Funding dries up for Interlake’s crisis support program

An organization that supports survivors of sexual violence could be forced to stop offering a critical program after federal funding was not renewed earlier this month.

The organization’s executive director says it would be a significant loss for the people they serve.

“We are established in these communities as a trusted support,” Survivor’s Hope Crisis Centre (SHCC) executive director Coral Kendel said. “And we already know that survivors of sexualized violence are hesitant to share their experiences for a number of reasons, including stigma, the possibility of not being believed, or because they don’t have a trusted person they can confide in.”

SHCC is headquartered in Pinawa, and Kendel said they are the only organization in the Interlake-Eastman region that works specifically with victims of sexual abuse and violence.

The feds cut the $62,000 SHCC used to fund its Sexual Assault Recovery and Healing (SARAH) program.

The program provided services including one-on-one and long-term counselling, support groups, 24/7 crisis support and information for those who have been victims of sexual abuse or violence, as well as support for those who report a recent or a historical sexual assault to police, and options for third party and anonymous reporting.

Earlier this month, Kendel said she was told the funding will not be renewed and if alternate funding isn't found the program will end as early as next month.

“This decision will leave a significant gap,” she said.

Kendel added many believe the SARAH program is one of the most important programs that SHCC currently offers and is needed in the Interlake.

“We are always busy, we are consistently seeing individuals utilizing our counselling programs and sessions every year,” Kendel said. “And we know the need is wide throughout the region, and that statistics show that rural Manitoba experiences higher levels of sexual assault than urban areas.”

She added the loss of the program would be a big loss for Indigenous people in the Interlake.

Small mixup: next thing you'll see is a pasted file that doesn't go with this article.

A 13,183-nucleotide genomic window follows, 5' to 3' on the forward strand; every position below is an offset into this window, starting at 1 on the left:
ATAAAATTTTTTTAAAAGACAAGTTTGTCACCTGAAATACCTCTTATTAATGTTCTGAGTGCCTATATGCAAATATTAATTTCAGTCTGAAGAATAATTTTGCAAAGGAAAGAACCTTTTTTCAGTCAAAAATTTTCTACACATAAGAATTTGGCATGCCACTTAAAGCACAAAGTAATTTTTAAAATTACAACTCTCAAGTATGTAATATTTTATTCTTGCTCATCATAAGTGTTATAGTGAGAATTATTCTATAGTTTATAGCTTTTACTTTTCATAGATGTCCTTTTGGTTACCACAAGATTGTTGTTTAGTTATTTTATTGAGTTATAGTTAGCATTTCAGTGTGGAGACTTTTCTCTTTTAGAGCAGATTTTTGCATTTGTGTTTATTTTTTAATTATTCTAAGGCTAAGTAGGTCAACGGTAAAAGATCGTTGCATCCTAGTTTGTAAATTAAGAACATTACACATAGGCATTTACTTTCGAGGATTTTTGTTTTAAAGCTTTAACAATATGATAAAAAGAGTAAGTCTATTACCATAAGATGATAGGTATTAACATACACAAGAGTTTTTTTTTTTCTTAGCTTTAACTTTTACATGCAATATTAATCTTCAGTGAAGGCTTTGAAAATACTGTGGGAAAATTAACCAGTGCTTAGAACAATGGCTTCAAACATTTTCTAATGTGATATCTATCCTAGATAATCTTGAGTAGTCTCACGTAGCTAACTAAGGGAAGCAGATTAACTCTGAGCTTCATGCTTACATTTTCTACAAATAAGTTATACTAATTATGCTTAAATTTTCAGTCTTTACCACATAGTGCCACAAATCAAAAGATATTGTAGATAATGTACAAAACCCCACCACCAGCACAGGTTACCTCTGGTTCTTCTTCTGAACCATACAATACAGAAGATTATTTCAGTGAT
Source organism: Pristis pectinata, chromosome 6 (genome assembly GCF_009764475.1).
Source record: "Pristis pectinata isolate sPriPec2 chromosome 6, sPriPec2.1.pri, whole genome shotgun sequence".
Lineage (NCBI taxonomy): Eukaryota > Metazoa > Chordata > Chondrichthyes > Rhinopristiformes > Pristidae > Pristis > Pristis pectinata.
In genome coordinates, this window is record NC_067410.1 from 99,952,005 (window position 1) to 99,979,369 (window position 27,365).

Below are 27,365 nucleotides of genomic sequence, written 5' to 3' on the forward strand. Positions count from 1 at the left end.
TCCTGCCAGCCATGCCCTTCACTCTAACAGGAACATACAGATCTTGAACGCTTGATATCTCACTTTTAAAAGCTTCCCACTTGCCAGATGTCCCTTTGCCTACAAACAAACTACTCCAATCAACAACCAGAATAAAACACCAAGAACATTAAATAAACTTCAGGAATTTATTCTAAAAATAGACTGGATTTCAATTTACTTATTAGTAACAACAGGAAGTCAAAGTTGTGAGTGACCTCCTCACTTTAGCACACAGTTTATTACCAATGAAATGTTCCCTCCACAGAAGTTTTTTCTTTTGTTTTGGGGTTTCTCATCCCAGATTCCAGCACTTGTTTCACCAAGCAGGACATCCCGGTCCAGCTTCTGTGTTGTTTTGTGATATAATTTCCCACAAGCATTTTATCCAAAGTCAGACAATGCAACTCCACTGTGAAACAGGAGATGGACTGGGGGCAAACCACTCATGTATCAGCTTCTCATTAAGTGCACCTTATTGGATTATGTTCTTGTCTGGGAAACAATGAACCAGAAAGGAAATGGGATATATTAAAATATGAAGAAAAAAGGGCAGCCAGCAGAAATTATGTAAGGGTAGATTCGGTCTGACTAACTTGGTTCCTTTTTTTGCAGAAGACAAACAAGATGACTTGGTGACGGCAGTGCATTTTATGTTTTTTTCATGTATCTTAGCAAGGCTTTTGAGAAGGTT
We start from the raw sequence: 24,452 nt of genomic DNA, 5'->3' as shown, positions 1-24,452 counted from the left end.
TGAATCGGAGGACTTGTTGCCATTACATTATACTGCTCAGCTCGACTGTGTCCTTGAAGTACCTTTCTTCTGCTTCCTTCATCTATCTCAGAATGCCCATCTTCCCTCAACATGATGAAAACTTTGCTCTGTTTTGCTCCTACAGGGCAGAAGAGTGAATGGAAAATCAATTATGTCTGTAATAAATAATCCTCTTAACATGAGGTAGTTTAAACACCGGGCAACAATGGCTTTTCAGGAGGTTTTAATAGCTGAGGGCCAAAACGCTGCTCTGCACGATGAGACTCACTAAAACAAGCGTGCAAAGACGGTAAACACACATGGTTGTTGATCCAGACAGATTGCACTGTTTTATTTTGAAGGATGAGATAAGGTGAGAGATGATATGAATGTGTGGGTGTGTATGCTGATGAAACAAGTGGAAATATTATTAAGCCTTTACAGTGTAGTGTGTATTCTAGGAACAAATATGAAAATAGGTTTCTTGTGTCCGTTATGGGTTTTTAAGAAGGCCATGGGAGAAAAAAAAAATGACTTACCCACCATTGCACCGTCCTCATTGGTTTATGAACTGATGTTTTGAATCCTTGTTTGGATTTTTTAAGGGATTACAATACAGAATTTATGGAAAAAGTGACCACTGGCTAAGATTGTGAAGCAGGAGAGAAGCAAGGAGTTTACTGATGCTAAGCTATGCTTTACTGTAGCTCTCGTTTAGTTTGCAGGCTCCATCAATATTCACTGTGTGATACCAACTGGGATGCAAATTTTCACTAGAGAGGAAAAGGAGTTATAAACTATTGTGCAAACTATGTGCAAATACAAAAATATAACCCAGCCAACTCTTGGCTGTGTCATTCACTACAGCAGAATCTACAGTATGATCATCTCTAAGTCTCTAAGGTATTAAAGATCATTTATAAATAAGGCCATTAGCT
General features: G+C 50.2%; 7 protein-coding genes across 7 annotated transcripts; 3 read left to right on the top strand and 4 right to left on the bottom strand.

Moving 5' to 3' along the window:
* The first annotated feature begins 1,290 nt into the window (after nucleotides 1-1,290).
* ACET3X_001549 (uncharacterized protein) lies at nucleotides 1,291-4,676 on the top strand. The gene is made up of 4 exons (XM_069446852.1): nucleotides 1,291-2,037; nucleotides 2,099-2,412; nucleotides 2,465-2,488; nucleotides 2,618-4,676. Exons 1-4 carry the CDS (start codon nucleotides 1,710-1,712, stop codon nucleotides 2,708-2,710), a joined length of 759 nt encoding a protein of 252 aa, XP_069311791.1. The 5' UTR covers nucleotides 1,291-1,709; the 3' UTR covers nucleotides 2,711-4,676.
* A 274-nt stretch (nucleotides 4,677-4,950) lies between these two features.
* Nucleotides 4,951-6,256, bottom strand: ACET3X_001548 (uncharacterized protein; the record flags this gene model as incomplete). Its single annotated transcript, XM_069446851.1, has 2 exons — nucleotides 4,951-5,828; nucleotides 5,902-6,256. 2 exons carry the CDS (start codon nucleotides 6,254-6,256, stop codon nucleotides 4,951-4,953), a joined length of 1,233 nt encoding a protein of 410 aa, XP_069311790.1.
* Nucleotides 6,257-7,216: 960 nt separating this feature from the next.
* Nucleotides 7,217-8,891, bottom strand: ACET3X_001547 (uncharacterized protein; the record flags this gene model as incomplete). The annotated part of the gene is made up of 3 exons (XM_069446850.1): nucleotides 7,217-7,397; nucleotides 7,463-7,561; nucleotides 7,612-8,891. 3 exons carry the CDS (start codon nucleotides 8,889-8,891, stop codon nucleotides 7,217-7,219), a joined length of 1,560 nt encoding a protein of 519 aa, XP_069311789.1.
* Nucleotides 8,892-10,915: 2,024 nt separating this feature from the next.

“There is definitely a larger focus and need in Indigenous communities and in bordering First Nations communities, and that is based on the legacy of residential schools and based on the harms that have been done, so the largest majority of folks who access our services are Indigenous.”

A federal spokesperson said in an email that when the three years of funding was promised it did not come with a pledge for ongoing funding past this year.

“In April 2021, the Survivor’s Hope Crisis Centre received a three-year funding commitment totalling $168,849 from the Department of Justice Canada’s Victims Fund to develop a wrap-around support program for victim and survivors of sexualized violence,” the spokesperson said.

“Funding for this project was for a set period (April 1, 2021, to March 31, 2024), not on an ongoing basis.”

SHCC is looking to residents, organizations, businesses and governments, as they seek new funding sources for the program.

They have already started a ‘Help Save Sarah’ fundraising campaign which includes a GoFundMe page which can be found at

Kendel also asks anyone who believes in the importance of the SARAH program to speak up.

“We are hoping that people will voice their concerns, send letters to their governments, and we are really hoping that someone sees the value and steps forward to help us to continue.”

Anyone looking for more information on SHCC and the services they provide can visit

— Dave Baxter is a Local Journalism Initiative reporter who works out of the Winnipeg Sun. The Local Journalism Initiative is funded by the Government of Canada.

Dave Baxter, Local Journalism Initiative Reporter, Winnipeg Sun